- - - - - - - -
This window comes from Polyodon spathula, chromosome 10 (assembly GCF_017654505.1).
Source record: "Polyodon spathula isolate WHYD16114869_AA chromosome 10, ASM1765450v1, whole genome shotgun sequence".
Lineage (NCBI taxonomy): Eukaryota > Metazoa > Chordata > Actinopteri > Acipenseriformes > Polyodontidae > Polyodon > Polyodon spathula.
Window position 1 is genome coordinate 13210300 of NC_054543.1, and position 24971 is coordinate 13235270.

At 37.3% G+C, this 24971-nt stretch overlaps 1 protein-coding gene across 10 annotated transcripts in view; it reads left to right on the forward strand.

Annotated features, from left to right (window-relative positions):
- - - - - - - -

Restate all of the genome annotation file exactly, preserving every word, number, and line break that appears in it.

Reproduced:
This window comes from Polyodon spathula, chromosome 10 (assembly GCF_017654505.1).
Source record: "Polyodon spathula isolate WHYD16114869_AA chromosome 10, ASM1765450v1, whole genome shotgun sequence".
Lineage (NCBI taxonomy): Eukaryota > Metazoa > Chordata > Actinopteri > Acipenseriformes > Polyodontidae > Polyodon > Polyodon spathula.
Window position 1 is genome coordinate 13210300 of NC_054543.1, and position 24971 is coordinate 13235270.

At 37.3% G+C, this 24971-nt stretch overlaps 1 protein-coding gene across 10 annotated transcripts in view; it reads left to right on the forward strand.

Annotated features, from left to right (window-relative positions):